Save the Hundertwasser Gallery in Whangarei

I am seeking people to support a letter to the Whangarei District Councillors that are attempting to kill of the Hundertwasser Art Gallery Project in a council meeting tomorrow.  Please read this description and details are below.

A long planned (and debated) gallery designed by the late international Artist Hundertwasser is in danger of being dumped by the Whangarei District Council after some Councillors have put forward a proposal to remove it from the annual plan.  Their logic in doing this is that people have not been consulted about the project, yet they are trying to remove it from a document that will go for public consultation.

This is a project that offers huge financial and cultural opportunity for Whangarei, it has been supported by the last two mayoral candidates, the two sitting northland MPs Phil Heatley and Shane Jones (from both sides of the house) support the project.  Financial analysis of the project by Deloitte supports the councils position. A recent poll run by the local newspaper shows significant popular support for the project. And yet at a council meeting tomorrow a number of Councillors will attempt to vote this project out of the plan.

The total cost of the project is $13 million, of this the council has agreed to fund $8 million and a further $5 million will be raised seperately. $2 million of this amount has already being raised for the project.

One Councillor has stated that this money would be better spent on roads. To give a comparison the Wellsford to Puhoi road project is estimated to cost $760 million dollars, and the recently finished Te Matau a Pohe bridge cost $32 million dollars.

Another Councillor is worried this project will leave the WDC in a similar state to the Kaipara Council after that council misinvested in a sewerage project. The original budget for that project was $35 million and the total cost became $60 million. This is a small project compared to this and the construction of an art gallery is very predictable compared to a major sewerage system.

Spending $8 million on an Cultural project that will make Whangarei an international destination is a prudent decision and the current motion to cancel the project is unwise.

More about the project can be read here:

If you would like your name attached to a letter that I am sending to the council to reject the motion being put forward by the Councillors: “That the Hundertwasser project not be included in this year’s annual plan and that staff be instructed to remove all reference to the Hundertwasser project in forthcoming workshops and annual plan drafts.” as being undemocratic and unwise can you please email me tonight.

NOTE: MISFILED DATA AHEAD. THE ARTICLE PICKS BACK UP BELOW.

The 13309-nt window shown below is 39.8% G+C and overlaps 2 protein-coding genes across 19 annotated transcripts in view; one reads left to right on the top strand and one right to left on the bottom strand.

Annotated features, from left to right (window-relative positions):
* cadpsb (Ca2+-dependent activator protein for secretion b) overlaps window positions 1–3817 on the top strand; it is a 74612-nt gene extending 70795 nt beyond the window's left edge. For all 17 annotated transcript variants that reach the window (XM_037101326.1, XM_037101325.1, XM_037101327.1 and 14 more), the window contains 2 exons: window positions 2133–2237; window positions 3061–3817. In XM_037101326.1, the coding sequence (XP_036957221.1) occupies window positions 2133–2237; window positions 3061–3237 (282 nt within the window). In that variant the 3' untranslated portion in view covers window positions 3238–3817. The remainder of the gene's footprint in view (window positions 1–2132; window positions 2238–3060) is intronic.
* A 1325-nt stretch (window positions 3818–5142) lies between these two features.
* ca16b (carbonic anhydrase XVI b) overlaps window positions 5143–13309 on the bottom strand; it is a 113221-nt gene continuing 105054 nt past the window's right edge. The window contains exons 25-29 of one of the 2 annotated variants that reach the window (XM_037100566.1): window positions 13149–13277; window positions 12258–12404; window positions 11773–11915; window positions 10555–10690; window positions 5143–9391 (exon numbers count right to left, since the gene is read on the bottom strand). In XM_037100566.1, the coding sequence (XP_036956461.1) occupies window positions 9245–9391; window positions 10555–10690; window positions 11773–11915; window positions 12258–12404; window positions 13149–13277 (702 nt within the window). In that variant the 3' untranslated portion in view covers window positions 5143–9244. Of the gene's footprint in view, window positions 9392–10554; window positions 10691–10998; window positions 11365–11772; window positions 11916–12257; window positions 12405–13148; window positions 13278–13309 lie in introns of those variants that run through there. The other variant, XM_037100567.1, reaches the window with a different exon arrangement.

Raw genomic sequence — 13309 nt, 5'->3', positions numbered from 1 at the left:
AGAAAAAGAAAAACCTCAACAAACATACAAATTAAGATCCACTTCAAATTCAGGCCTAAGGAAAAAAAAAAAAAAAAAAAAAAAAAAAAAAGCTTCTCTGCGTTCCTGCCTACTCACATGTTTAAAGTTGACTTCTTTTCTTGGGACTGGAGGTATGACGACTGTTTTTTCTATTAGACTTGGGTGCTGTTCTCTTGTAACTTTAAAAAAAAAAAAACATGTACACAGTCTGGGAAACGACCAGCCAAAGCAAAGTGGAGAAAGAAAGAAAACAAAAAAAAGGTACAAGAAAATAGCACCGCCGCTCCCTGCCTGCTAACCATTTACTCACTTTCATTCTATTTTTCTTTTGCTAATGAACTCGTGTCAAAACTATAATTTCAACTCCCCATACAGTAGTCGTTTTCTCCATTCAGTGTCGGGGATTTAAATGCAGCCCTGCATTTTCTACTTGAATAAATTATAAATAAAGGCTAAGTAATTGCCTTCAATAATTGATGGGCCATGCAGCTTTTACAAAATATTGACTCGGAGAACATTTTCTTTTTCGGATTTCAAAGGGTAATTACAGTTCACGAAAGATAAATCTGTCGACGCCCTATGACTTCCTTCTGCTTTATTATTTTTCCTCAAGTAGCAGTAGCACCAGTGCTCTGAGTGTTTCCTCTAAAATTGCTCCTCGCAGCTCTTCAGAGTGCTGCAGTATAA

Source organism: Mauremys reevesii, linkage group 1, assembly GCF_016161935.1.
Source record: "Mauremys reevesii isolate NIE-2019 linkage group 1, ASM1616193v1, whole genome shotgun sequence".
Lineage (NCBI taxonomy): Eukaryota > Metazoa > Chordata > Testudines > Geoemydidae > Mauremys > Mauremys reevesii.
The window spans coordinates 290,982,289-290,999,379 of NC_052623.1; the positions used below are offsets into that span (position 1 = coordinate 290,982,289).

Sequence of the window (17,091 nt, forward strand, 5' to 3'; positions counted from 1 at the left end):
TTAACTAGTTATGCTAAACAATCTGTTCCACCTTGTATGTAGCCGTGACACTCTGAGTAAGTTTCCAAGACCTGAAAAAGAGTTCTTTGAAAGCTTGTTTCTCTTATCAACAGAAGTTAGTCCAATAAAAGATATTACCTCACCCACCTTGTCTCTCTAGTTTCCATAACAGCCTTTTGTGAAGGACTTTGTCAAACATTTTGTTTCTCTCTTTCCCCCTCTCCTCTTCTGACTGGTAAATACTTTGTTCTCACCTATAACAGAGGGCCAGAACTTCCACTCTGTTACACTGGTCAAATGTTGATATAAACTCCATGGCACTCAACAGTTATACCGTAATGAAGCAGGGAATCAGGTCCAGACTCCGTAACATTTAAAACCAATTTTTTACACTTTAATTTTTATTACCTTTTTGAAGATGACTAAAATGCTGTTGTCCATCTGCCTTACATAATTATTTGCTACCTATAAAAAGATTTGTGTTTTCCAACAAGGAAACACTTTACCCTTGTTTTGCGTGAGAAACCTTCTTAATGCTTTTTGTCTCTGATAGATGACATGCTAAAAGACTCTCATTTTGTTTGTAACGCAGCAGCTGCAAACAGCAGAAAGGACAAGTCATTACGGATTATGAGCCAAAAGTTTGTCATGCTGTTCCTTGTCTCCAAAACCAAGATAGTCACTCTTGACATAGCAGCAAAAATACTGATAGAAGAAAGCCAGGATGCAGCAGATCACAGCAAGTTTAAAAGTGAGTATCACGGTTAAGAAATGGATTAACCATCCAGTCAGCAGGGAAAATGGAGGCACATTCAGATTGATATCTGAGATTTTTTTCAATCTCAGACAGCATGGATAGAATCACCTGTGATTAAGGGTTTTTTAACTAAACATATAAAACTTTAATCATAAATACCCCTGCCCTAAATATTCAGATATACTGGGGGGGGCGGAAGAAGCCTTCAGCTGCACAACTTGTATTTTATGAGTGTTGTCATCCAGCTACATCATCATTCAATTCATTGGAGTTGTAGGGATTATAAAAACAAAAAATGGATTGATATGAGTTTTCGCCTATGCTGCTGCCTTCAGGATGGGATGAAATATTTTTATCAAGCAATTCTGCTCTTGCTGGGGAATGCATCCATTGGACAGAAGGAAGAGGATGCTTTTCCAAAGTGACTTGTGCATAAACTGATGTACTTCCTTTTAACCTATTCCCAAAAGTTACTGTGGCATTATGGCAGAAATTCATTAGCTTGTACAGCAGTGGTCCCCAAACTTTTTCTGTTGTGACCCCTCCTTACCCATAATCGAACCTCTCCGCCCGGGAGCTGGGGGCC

I will send the email first thing in the morning.  Can you please include your name and any fancy sounds positions you might hold. Also be great if you could say whether you grew up or had a connection to Whangarei.




6 Replies to “Save the Hundertwasser Gallery in Whangarei”

  1. Please don’t cast this project aside. The scope for domestic and international tourism is enormous. We have an exciting opportunity to create an object of beauty and a resource that will be enjoyed for generations.

  2. It is in fact already an epic building.
    In fact, its an art deco building, built in 1922 (with a 1960’s extension which won architectural awards in its day), and the 2nd oldest publicly owned building in the town. It is the only original, authentic building at the Town Basin, which was built in mock Kolonial style. If Whg is to develop a sense of place, it seems deeply ironic to do this by destroying its cultural heritage by obliterating this building.
    This debate is not about art – I would happily support the building becoming Whangarei’s Arts Centre – gallery space etc et – all the things that ‘Hundertwasser’ proponents have added in to their initial concept. It’s about good, clean, transparent process (of which there has been little on this project over the last 7 years), and making sure that the decisions we make now will not risk being financial chains around future generations.
    I urge those who have are reading this to ensure they have ALL the facts, not just selective comments from a few biased proponents of the project.

  3. Hi Tricia,

    Thanks for your contribution to this debate. I agree that the status of the building as it is at the moment has not being discussed enough.

    I hope that the WDC decision last week will lead to the transparent and open debate that this project deserves.

    I would however comment that accusing those who have different views to you as being biased is perhaps not the best way to encourage and facilitate open discussion.

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